Warren Sapp and Jon Gruden spent just three years in the same locker room in Tampa together. But the championship-winning bond those three NFL seasons created remains unbreakable, even in the midst of a tough stretch for the disgraced head coach.
Gruden faced a forced resignation from the Las Vegas Raiders last October amid a scandal involving leaked emails that included racial epithets. However, in his time away from the game, the former Super Bowl champion coach has received plenty of positive character accounts, perhaps none as strong as the NFL Hall of Fame defensive lineman’s exposition on an episode of VladTV.
Warren Sapp – who played an integral role in the first Super Bowl victory in Tampa Bay Buccaneers history in 2002 – hastily defended his former coach’s character, stating, “You’re not going to call my head coach a racist.”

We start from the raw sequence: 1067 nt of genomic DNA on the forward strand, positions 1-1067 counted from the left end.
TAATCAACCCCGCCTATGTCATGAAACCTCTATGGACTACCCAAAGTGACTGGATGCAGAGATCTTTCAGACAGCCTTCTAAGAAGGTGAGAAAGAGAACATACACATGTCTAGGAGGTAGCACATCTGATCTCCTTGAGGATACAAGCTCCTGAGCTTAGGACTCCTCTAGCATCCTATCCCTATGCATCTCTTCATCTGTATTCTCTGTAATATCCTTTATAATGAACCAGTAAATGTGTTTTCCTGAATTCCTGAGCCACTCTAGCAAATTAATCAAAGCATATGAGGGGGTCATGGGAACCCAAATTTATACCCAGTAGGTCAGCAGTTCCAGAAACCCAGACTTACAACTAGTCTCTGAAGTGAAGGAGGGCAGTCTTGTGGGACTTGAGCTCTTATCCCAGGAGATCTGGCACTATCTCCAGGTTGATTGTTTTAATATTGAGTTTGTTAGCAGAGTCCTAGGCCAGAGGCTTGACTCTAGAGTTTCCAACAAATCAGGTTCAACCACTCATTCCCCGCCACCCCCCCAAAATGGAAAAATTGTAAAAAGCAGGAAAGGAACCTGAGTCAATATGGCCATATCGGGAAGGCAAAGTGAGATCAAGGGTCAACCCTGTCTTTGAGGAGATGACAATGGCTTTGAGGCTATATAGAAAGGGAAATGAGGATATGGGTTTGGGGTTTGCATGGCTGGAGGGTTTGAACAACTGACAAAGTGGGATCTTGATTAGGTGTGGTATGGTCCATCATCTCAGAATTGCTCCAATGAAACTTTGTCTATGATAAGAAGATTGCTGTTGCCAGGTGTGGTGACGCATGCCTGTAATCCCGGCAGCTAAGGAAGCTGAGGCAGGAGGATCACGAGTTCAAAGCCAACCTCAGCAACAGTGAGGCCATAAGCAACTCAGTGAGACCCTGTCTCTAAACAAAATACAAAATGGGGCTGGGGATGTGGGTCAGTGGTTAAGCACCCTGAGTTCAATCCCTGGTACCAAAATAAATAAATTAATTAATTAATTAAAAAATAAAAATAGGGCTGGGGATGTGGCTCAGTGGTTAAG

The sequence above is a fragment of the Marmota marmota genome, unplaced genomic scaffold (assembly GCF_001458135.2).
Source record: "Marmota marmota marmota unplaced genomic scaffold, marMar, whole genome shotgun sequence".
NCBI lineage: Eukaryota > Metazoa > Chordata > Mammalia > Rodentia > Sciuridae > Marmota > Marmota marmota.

The intimidating, beastly lineman jokingly asserted, “There’s no way a fire-breathing racist would be in front of me or on my speed dial.” In the three-minute clip of the interview posted on YouTube, Sapp also questioned the motive and context of the smoking-gun emails, asking “Where’s the chain of replies?”
It’s a legitimate question to ask – no doubt. While the hundreds of thousands of emails turned into an investigation into the workplace environment of the Washington Commanders, only six leaked messages lead to the resignation of a coach never affiliated with the investigated organization.
Sapp Not Alone in Defense of Gruden
Owner of the Las Vegas Raiders Mark Davis never renounced his friendship with Jon Gruden following the coach’s resignation. Instead, he still directs questions about the entire incident toward the league. Davis played a fundamental role in bringing the coach out of retirement, out of ESPN’s Monday Night Football booth, and back into coaching the team that gave him his first head coaching gig.
Sapp’s recent characterization of his relationship with Gruden aligns with the actions of Davis – not turning on the coach, even when his resignation left the franchise in a tough spot.
Meanwhile, Gruden – who has since sued the NFL for tortious interference – is allowing the process to play out, appreciative of the support of former players and friends around the league.